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Courtyard housing by Patel Taylor

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With waiting lists for social housing growing and capital spending stuck in an austerity rut Patel Taylor’s new elderly housing scheme is a breath of fresh air, says Owen Pritchard

There are 1.7 million people waiting for social housing in the UK. The Guardian has reported that by 2018 there are going to be a million fewer affordable homes than in 1980. In London, more than 4,000 families have been waiting more than two years to get a permanent home.

The borough of Barking and Dagenham owns about 20,000 properties – one of the highest stocks in the capital. And yet Freedom of Information requests revealed that more than 15,000 people were on the waiting list for council housing in the borough.

Last year the Labour council voted to implement a 10-year residency qualification for anyone wishing to buy a council-owned property – described by housing and development officer Darren Heneghan as ‘a necessary last resort’.

The All-Party Parliamentary Group on Housing and Care for Older People published a report in November 2014 that presented some startling key findings: some 8 million people over 60, in 7 million homes, were interested in downsizing.

This isn’t just good council housing, it is good housing

If half did so, then 3.5 million homes – of which two-thirds are family homes with two or three bedrooms – would become available. However, the number of homes built specifically for older people has decreased from 30,000 a year in the 1980s to about 8,000 a year today. Eighty-three per cent of over-60s are owner-occupiers and the report went on to detail how the housing market might be cajoled into freeing up these larger homes.

Barking and Dagenham council’s solution is to provide new homes for older people, relocating within the borough tenants who occupied larger family homes into purpose-built, one and two-bedroom properties on brownfield sites, thus freeing up stock for families. Architect Patel Taylor was commissioned to produce the first developments, providing 40 properties across two sites, with more to follow.

The architect has designed two ‘settlements’ of council houses. The largest occupies the site of the former Wood Lane Sports Centre complex and provides 27 dwellings based on a density of 21 units per hectare. On ths site there are 10 one-bedroom properties, 16 two-bedroom properties and one three-bedroom family dwelling. All of the homes are single-storey bungalows with monopitched roofs arranged around a private courtyard, most of which open out onto a shared communal garden.

The arrangement is inspired by traditional almshouses. The layering of communal and private space will allow residents to retain a level of privacy but the architect hopes that the common landscaping will be used to engender a sense of community.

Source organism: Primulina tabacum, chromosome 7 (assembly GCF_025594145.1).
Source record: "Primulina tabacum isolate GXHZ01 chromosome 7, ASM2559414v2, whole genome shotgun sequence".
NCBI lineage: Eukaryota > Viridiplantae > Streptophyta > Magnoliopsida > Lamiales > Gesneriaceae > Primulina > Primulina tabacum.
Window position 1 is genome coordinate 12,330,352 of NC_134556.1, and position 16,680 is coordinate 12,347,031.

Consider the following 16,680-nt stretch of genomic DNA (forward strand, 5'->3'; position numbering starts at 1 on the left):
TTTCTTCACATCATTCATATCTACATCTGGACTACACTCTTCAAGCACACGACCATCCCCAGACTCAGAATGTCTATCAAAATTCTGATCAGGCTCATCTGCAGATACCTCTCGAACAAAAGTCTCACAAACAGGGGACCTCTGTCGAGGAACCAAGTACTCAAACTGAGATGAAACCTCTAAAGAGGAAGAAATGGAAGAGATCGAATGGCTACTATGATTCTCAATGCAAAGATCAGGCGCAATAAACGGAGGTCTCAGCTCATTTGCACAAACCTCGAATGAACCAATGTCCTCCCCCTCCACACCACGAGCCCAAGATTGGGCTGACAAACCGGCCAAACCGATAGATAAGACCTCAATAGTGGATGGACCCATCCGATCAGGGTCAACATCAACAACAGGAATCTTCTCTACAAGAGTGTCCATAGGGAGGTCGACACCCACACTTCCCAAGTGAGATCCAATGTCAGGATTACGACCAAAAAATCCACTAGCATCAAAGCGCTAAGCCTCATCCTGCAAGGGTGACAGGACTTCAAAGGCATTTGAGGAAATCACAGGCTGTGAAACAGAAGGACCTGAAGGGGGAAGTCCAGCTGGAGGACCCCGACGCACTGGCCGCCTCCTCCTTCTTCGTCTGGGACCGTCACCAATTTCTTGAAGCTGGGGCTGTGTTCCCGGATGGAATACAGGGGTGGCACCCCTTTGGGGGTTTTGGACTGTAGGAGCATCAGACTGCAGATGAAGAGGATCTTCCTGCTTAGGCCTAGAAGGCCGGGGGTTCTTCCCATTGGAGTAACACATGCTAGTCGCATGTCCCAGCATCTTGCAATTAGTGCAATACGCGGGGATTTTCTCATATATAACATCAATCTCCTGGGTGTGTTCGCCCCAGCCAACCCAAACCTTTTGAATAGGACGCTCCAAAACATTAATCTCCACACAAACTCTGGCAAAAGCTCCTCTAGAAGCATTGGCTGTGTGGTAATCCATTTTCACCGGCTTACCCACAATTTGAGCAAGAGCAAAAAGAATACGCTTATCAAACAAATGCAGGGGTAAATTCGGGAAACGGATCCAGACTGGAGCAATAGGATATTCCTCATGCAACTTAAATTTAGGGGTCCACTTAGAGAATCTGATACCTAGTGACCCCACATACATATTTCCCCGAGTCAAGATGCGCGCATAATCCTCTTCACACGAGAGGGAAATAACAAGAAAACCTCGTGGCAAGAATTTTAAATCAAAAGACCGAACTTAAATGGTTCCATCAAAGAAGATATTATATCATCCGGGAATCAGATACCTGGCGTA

The use of brick throughout gives the development a collegiate feel, something like a gentler, less monolithic version of Harvey Court by Colin St John Wilson in Cambridge but there is also a Scandinavian flavour: architect Andrew Taylor admits Jørn Utzon’s housing in Fredensborg was an influence. It’s through the clever reinterpretation of a simple spatial strategy across the whole development that this project works.

Harvey Court, Cambridge by Colin St John Wilson

Harvey Court, Cambridge by Colin St John Wilson

Each house is wrapped in an ‘L’ shape around the private courtyard. The inner wall is glazed and can open up, should the weather allow. The roof, pitched at 30°, provides a sawtooth rhythm over the site and each house is distinguishable from the its neighbour, despite the tight material palette. During the consultation residents were keen to emphasise that they should be able to identify each house as their own.

On the extremities of the development, where oversized entrances are punched into long brick walls, a vertical recess indicates where party walls lie.

The flexible plan allows the configuration of each unit to be flipped and turned to take best advantage of sunlight and to allow living spaces to face the communal landscaping. The sense of domesticity is heightened by prominent chimneys, which are used for stack ventilation, and a large window to the living room that provides a view beyond the boundary set by the courtyard. Each unit has a generous living/dining space, separate kitchen, bathroom and either one or two bedrooms.

The use of brick throughout gives the development a collegiate feel

On a smaller site, formerly a council depot, is The Lawns. Here, Patel Taylor has used the same designs and materials but, to fit onto the tight site, the houses are offset slightly from each other in plan, so each is readable as a distinct unit, rather than sharing uninterrupted walls. Access to the site is restricted by a security gate, but the bungalows face inwards, away from the busy road to the south, and this heightens the sense of security. This isn’t just good council housing, it is good housing. The space standards are generous, though, most likely due to budget constraints, the interiors lack character.